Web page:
Then I got to the stage where I started employing more people. I had Fran, Joel, and Terry Roberts who came over from England and took a lot of the weight off me. I was there eight years. It was good rent too but then the Asians bought the place and kicked me out.

I didn’t know where I was going to go from there but the City Council put me in here and I’ve been here for many years.

I have six tattooists on now; seven including myself. Every now and then someone might come out from the States and I give them a go to see how they like working our Australian skin. They keep looking at the guns thinking they’re not working properly (as the USA in on nuclear power).

I have the kids working with me now. Brooke is my receptionist and Brett has been working with me since 1991. Brett has his own style. He doesn’t get into the details I get into but they’re big and bold and look really good. I’m very, very happy with them. Every tattoo you do is a recommendation to someone else. There are plenty of people who only want to get tattooed by Brett, which is a good sign.

There is plenty of work for Brooke too; she doesn’t stop. When it’s quiet and she is sitting there doing nothing, she gets the shits, but when it’s busy and she is run off her feet, there is too much to do, so there’s no in-between. You’ve got to keep people in your shop—not like the old days when we were the only shop in Sydney for 20 years and people would hang around. Brook keeps them in my shop and she does everything on the computer and there is a lot of that work.

I’ve been in the Mobshitters for 40-plus years.

It’s a good club. I still do most of the rides. I do at least two or three big rides a year like to Melbourne or Adelaide or somewhere. I ride to work everyday unless it’s raining.

I’ve met some fantastic people. Almost every bloke in the Mobshitters is probably in his 50s; we haven’t got that many young members. We’re not a club that attracts flashy tattoos and we’ve never worn a back patch. During the last 40 years a lot of things have happened, seen a lot, lost a few, but we’re only a small club and we’re all pretty tight.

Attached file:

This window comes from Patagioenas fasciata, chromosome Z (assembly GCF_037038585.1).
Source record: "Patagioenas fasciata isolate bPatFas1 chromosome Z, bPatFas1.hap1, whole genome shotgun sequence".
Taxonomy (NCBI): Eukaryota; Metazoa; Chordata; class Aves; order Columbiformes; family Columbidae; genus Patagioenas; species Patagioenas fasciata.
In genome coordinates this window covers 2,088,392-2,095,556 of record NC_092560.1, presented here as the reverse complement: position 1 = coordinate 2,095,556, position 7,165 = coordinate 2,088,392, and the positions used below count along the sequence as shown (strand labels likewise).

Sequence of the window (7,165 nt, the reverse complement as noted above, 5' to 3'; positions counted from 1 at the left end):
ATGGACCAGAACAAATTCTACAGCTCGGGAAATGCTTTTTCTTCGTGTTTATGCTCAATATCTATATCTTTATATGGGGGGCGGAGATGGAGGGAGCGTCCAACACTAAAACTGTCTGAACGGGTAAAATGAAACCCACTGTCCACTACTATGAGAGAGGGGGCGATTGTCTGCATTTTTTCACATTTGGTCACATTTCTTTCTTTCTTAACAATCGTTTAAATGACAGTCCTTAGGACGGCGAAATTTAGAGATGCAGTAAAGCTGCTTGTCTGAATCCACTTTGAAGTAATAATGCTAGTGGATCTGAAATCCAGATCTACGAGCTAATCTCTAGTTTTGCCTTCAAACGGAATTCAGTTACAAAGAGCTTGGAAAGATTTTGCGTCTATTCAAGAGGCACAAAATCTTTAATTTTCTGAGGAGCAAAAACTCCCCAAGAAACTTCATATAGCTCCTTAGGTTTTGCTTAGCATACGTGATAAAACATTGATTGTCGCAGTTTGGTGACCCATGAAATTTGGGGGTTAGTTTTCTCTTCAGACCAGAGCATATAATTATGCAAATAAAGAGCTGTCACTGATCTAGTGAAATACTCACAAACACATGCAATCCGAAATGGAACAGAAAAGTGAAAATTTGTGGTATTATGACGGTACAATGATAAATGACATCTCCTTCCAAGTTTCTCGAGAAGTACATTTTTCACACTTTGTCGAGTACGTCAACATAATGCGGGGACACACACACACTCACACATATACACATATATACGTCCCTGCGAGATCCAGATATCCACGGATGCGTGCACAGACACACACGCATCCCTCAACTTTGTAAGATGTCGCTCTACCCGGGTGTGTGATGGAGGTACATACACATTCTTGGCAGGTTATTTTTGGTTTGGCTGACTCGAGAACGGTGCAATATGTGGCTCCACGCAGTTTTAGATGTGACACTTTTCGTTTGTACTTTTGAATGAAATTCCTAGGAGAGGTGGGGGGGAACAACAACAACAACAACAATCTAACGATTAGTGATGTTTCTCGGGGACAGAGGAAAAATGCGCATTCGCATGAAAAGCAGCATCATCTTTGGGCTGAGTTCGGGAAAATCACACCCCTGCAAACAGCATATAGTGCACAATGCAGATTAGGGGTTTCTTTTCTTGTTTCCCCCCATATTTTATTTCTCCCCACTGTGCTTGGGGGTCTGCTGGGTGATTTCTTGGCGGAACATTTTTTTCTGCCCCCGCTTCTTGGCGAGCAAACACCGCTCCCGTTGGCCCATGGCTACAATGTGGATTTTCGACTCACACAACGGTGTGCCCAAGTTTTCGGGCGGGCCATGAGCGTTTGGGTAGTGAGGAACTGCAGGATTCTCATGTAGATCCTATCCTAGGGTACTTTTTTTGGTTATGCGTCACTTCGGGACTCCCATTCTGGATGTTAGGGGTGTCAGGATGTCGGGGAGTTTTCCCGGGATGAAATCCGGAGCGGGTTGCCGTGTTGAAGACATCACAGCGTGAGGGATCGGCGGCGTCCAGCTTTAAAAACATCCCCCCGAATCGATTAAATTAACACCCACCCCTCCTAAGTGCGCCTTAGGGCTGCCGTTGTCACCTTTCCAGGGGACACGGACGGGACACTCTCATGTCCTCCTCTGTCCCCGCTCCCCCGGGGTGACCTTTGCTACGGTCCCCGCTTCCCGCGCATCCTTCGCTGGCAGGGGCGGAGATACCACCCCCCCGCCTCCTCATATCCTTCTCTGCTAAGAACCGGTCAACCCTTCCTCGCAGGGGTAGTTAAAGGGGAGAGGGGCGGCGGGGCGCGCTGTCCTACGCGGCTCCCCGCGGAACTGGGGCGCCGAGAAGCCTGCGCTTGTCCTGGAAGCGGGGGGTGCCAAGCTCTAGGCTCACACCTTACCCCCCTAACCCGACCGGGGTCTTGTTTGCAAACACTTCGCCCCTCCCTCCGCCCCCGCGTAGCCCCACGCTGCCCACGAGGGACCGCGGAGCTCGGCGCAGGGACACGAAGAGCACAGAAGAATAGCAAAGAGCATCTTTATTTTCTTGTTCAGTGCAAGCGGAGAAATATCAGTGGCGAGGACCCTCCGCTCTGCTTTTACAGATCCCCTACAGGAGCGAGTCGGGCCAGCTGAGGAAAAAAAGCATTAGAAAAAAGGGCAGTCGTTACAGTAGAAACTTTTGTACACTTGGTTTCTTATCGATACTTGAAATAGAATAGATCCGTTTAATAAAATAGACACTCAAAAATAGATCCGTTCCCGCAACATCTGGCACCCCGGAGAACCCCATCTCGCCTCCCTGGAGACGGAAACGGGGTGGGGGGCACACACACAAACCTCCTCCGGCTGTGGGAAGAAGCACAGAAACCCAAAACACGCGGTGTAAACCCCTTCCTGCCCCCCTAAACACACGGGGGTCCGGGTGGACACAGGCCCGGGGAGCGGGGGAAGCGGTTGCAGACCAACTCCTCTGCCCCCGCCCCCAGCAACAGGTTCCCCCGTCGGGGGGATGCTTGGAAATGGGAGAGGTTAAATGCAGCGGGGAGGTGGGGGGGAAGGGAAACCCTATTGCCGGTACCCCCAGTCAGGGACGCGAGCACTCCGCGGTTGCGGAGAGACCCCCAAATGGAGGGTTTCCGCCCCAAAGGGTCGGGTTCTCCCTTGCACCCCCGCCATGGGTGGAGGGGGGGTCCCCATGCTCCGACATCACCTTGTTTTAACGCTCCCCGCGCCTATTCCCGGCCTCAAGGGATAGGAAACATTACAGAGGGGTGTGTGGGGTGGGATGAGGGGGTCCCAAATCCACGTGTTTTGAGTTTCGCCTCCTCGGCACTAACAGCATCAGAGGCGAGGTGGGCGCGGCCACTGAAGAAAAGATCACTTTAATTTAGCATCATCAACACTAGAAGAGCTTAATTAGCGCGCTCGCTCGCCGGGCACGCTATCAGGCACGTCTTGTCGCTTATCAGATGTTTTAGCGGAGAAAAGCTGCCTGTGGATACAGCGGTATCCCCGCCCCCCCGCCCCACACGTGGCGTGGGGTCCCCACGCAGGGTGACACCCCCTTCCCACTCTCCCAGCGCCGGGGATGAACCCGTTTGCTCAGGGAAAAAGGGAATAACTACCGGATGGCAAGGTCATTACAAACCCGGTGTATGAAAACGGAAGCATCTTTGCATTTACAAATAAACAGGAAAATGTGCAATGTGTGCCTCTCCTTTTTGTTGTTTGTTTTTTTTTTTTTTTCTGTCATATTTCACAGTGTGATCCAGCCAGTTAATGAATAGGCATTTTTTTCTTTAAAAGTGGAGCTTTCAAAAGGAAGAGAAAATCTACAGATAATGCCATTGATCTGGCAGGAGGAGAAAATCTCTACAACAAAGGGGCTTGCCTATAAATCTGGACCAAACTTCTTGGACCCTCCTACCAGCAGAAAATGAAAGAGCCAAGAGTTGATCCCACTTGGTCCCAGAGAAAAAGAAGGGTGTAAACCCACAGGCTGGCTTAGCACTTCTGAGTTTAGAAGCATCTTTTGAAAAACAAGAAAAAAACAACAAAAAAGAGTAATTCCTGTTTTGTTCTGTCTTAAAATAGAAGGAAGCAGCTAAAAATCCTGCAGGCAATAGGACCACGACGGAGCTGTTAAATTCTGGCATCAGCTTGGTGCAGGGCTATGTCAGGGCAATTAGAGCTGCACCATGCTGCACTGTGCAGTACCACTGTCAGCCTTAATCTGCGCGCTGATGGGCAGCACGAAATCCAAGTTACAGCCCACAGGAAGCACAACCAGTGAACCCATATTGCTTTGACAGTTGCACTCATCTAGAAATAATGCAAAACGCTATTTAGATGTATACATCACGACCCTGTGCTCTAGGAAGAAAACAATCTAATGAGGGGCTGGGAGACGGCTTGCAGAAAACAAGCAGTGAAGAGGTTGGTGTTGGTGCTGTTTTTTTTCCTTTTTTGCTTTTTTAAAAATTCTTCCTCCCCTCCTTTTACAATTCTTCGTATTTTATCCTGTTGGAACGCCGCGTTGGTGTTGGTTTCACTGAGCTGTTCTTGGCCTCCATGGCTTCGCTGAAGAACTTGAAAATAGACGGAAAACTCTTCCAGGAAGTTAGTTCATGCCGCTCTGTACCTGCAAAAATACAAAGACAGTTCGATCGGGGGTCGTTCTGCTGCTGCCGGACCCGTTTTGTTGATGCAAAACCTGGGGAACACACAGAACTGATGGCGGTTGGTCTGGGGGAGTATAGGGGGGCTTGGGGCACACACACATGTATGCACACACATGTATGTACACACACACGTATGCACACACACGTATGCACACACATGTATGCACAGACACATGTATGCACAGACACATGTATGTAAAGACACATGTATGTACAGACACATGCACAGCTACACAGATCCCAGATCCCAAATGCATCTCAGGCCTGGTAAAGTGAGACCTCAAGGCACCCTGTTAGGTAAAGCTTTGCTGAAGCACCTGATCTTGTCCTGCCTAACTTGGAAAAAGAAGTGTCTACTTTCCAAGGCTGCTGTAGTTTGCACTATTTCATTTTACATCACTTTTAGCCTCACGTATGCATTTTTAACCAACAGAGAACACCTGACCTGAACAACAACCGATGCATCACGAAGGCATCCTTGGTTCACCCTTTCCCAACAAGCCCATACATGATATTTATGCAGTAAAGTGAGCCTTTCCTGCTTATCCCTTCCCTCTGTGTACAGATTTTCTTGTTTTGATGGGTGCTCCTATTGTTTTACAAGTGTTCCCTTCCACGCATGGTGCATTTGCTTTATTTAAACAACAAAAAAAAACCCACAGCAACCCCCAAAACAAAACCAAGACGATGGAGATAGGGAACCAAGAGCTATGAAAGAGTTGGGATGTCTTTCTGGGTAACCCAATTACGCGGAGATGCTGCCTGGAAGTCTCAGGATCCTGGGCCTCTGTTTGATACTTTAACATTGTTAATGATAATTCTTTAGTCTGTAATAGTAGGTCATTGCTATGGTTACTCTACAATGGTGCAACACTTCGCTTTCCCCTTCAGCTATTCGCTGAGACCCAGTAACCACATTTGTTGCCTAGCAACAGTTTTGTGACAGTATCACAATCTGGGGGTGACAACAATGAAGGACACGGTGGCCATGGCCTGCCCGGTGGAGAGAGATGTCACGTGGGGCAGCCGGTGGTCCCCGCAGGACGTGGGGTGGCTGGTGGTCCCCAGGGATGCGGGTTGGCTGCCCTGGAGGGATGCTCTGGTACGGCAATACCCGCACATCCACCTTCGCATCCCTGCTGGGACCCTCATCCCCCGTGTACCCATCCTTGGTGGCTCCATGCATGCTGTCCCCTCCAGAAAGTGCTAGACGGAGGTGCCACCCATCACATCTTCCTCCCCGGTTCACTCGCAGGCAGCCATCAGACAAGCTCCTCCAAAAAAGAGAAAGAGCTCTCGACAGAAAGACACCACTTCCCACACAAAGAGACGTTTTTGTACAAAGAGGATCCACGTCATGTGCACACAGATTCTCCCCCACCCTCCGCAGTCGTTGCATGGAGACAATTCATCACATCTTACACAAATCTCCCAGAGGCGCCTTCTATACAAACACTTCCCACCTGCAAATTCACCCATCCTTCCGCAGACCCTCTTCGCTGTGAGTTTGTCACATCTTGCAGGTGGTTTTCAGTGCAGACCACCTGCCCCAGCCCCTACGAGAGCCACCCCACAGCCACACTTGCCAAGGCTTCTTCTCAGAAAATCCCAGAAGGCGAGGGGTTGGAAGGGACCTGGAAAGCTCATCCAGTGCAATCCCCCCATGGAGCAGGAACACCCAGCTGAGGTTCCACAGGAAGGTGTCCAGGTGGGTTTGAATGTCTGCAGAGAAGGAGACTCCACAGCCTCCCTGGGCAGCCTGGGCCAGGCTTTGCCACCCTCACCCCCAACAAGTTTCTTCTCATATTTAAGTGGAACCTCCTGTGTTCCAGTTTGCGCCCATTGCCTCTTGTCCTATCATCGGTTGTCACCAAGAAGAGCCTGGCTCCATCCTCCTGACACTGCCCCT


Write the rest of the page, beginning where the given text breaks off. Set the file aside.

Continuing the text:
Garry Unger is a well-known seat builder from Metcruze and he built the bike. I’ve had several choppers before this one. I even had a Honda choppers once. I was coming leaving the high-flyer pub on it and ran up the back of a Volkswagen and that was the end of that. I had to push it around the corner before anyone saw me.

I’ve had a hot chopped Sporty and things like that over the years too but I’ve always had this thing about doing a chopper for The Illustrated Man, a show bike. I wanted it to be long, low, and have a big front-end and San Francisco style pipes; all the rest was the way Garry wanted to do it.

With the paint, I rang Little Mick and chatted for about 15 minutes about what I wanted.

He said he knew exactly what I wanted and mentioned an old tattooist who had passed away who had done some amazing ship-style tattoos.

The motor is 94 cubic inches. It had just been reconditioned and it runs pretty smoothly.

The whole frame is modified and stretched; it’s about a foot longer than a normal bike and it’s nice and low, just how I wanted it.

The handlebars where a surprise. Just the way he did them suits the nautical theme right down to the ground.

I wanted a couple of tattoo machines on the tank but thought someone would come along with a screwdriver, scratch them off and take them home to tattoo their mates in the bedroom.

Big back tyre was a must. It feels good, rides good and looks sensational.

Garry and Little Mick built one hell of a bike and I thank them a hell of a lot.

I have two bikes; the other one is a Night Train which is my going-away bike.

My wife Jenny loves the chopper which was surprising because I thought she would be more comfortable on the Night Train, but no, she loves sitting on the back and she hasn’t belted me in the back of the helmet once on the 800 km she’s been on it, which is a good sign. We’ve got one of the genuine Arlen Ness, made-in-China, stick-on buddy-seats for her which is a bit more comfort than sitting on the guard—she might scratch the paint otherwise.

The Illustrated Man Tattoo Studio of Fine Art, 1/230 Elizabeth Street, Sydney NSW 2000; 02-9211-3761.

Photos by Wall 2 Wall; words by Tony Cohen

Make sure you check out the photos of Vanity-Lee at Vanity-Lee Purrs Like a Kitten.